Up, up and not too far away
Some time back in an attempt to put some form of constraint on my modelling I decided that I'd only build models with roundels; given that my primary interest - well, one of them anyway - is in RAF unit history and markings it seemed not unreasonable. It was not long of course before I worked out that with a little elasticity such red, white and blue roundels could include maple leaves, kiwis and kangaroos but I may have stretched it a bit far in translating my criteria in to bleu, blanc et rouge. The impetus for this was the appearance on the "Future Releases" page of the Modelsvit kit of the Mirage III V-02; I figured that I'd work out how to decorate it when it arrived on my doorstep. When that happened I consulted "X-Planes of Europe 2" and French Secret Projects 1 by the irrespressible Jean-Christophe Carbonel, both coming readily to hand, and realised that it could only be in French colours. I thought I could probably find some A de L'A Jaguar decals - I do like their unit markings, and my first thought was the Chant et Combat cockerel's head - and found a "desert" scheme set from Berna; asking the Right People at the Cosford show produced a small selection of Matra missiles, and while one of them was an air-to-ground device I thought that fitting it under the fuselage between the efflux doors for the eight lift engines would not be a Good Idea. With two Magic AAMs and a pair of Matra 530s it became a quick-response interceptor, if probably a trifle short on range, but it could be capable of a quick front-line response; the colour scheme was copied shamelessly from a Jaguar that went to Red Flag in 1990 where it could have been a sudden defence in "rat and terrier" combat. I do like the French unit markings, both naval and air force, with the latter generally going back to the first world war; those on the III V are like so many both colourful and ingenious, and I particularly like the cat's face on the red disc (sadly I can't at the moment find my book of Escadrille emblems from which to quote its origin).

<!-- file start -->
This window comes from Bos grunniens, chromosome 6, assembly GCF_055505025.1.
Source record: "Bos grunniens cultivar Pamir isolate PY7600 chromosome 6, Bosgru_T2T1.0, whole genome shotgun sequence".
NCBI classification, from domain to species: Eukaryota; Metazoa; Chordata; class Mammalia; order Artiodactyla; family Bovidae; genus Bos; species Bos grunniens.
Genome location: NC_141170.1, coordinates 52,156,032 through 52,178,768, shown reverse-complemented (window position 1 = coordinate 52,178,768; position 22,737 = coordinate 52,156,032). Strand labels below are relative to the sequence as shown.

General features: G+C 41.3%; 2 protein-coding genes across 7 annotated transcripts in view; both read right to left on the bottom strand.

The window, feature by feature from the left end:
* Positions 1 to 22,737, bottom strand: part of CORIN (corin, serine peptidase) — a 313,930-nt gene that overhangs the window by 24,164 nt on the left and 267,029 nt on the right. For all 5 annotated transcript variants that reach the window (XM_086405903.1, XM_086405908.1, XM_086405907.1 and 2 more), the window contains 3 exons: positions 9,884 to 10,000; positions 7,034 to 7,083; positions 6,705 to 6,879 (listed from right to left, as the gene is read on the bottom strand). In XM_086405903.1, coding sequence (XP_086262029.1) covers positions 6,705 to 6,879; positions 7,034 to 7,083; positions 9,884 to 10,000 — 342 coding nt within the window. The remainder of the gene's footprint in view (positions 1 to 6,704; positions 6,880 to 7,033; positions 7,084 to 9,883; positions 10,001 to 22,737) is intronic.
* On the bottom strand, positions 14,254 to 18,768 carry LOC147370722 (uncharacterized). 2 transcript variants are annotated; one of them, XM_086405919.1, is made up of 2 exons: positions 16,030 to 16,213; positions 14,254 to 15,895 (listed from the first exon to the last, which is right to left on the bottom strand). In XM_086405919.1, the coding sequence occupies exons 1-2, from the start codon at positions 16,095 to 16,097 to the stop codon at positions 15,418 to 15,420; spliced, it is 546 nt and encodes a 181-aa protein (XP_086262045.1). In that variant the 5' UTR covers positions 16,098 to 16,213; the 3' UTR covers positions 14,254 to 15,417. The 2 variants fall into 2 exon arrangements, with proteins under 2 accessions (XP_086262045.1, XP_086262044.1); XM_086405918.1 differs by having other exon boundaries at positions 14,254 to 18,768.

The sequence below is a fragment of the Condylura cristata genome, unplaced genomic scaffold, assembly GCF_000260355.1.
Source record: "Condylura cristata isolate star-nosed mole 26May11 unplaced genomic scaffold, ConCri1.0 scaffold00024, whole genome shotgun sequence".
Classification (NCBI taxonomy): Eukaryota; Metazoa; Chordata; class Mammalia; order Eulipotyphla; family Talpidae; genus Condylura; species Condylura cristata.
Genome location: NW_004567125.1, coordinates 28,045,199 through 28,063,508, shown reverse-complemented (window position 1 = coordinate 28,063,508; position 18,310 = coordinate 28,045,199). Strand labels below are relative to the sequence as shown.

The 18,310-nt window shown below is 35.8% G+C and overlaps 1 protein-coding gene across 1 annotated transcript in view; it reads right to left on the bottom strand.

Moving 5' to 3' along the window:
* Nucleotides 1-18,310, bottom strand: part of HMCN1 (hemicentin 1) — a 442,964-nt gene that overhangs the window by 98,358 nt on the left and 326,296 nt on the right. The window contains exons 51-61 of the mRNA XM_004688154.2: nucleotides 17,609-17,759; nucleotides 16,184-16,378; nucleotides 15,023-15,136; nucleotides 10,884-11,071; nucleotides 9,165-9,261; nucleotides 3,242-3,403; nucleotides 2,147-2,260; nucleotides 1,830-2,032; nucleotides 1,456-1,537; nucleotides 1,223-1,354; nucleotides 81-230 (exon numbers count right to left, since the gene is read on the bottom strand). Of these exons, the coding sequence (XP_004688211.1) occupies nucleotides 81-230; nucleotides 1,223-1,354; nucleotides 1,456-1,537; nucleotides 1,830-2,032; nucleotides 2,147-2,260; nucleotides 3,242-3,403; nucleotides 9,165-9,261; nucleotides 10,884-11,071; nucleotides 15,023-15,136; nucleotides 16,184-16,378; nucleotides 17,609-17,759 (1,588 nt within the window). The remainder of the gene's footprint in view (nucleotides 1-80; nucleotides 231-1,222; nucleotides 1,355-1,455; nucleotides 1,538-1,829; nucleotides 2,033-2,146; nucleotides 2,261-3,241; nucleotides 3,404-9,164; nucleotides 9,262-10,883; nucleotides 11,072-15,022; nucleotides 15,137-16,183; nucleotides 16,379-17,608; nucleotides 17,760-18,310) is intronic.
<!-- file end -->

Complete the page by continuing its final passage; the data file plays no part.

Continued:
Although there's no statement on the box top boasting about the number of parts, it did bring back to me the days when the kit manufacturers seemed to think that a multiplicity of bits was a selling point, although I don't think Modelsvit went out of their way to give me more than was really needed; the depiction of the eight lift engines was of course a necessity, and putting them together before closing the fuselage halves was both time and effort consuming (and there are one or two really small pieces that either fell on the floor or never got taken off their runners). I'm glad I persevered, though (not one of my notable qualities); like the Fantrainer it's due on the SIG table this weekend, and I'll be interested to see the reaction. 22.04.17 ...